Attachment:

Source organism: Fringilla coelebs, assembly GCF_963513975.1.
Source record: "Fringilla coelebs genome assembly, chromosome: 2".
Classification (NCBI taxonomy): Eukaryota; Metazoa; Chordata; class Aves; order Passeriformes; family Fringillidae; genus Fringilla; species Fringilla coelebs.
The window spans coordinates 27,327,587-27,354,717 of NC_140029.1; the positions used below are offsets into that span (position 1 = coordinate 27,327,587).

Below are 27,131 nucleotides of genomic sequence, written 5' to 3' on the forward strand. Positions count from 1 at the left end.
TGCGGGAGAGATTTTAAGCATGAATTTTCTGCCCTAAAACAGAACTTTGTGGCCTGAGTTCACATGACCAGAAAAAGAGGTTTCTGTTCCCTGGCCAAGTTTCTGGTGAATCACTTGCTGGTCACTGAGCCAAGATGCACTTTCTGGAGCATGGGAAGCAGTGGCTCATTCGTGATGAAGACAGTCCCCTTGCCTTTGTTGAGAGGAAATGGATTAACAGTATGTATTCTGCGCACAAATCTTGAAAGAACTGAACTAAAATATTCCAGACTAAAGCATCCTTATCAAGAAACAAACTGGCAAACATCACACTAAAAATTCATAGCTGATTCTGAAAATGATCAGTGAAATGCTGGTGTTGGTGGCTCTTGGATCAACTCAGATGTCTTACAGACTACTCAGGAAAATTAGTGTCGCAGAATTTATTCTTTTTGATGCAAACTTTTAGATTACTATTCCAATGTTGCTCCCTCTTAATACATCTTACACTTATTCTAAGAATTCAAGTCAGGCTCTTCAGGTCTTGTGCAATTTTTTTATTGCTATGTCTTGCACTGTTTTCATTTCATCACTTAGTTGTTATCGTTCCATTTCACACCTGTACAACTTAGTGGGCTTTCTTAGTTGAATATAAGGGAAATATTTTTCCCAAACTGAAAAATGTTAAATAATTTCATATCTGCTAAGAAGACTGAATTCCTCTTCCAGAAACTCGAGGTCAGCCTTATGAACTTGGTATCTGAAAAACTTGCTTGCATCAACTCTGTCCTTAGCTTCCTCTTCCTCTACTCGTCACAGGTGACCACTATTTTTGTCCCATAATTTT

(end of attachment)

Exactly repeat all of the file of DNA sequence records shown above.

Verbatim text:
Source organism: Fringilla coelebs, assembly GCF_963513975.1.
Source record: "Fringilla coelebs genome assembly, chromosome: 2".
Classification (NCBI taxonomy): Eukaryota; Metazoa; Chordata; class Aves; order Passeriformes; family Fringillidae; genus Fringilla; species Fringilla coelebs.
The window spans coordinates 27,327,587-27,354,717 of NC_140029.1; the positions used below are offsets into that span (position 1 = coordinate 27,327,587).

Below are 27,131 nucleotides of genomic sequence, written 5' to 3' on the forward strand. Positions count from 1 at the left end.
TGCGGGAGAGATTTTAAGCATGAATTTTCTGCCCTAAAACAGAACTTTGTGGCCTGAGTTCACATGACCAGAAAAAGAGGTTTCTGTTCCCTGGCCAAGTTTCTGGTGAATCACTTGCTGGTCACTGAGCCAAGATGCACTTTCTGGAGCATGGGAAGCAGTGGCTCATTCGTGATGAAGACAGTCCCCTTGCCTTTGTTGAGAGGAAATGGATTAACAGTATGTATTCTGCGCACAAATCTTGAAAGAACTGAACTAAAATATTCCAGACTAAAGCATCCTTATCAAGAAACAAACTGGCAAACATCACACTAAAAATTCATAGCTGATTCTGAAAATGATCAGTGAAATGCTGGTGTTGGTGGCTCTTGGATCAACTCAGATGTCTTACAGACTACTCAGGAAAATTAGTGTCGCAGAATTTATTCTTTTTGATGCAAACTTTTAGATTACTATTCCAATGTTGCTCCCTCTTAATACATCTTACACTTATTCTAAGAATTCAAGTCAGGCTCTTCAGGTCTTGTGCAATTTTTTTATTGCTATGTCTTGCACTGTTTTCATTTCATCACTTAGTTGTTATCGTTCCATTTCACACCTGTACAACTTAGTGGGCTTTCTTAGTTGAATATAAGGGAAATATTTTTCCCAAACTGAAAAATGTTAAATAATTTCATATCTGCTAAGAAGACTGAATTCCTCTTCCAGAAACTCGAGGTCAGCCTTATGAACTTGGTATCTGAAAAACTTGCTTGCATCAACTCTGTCCTTAGCTTCCTCTTCCTCTACTCGTCACAGGTGACCACTATTTTTGTCCCATAATTTT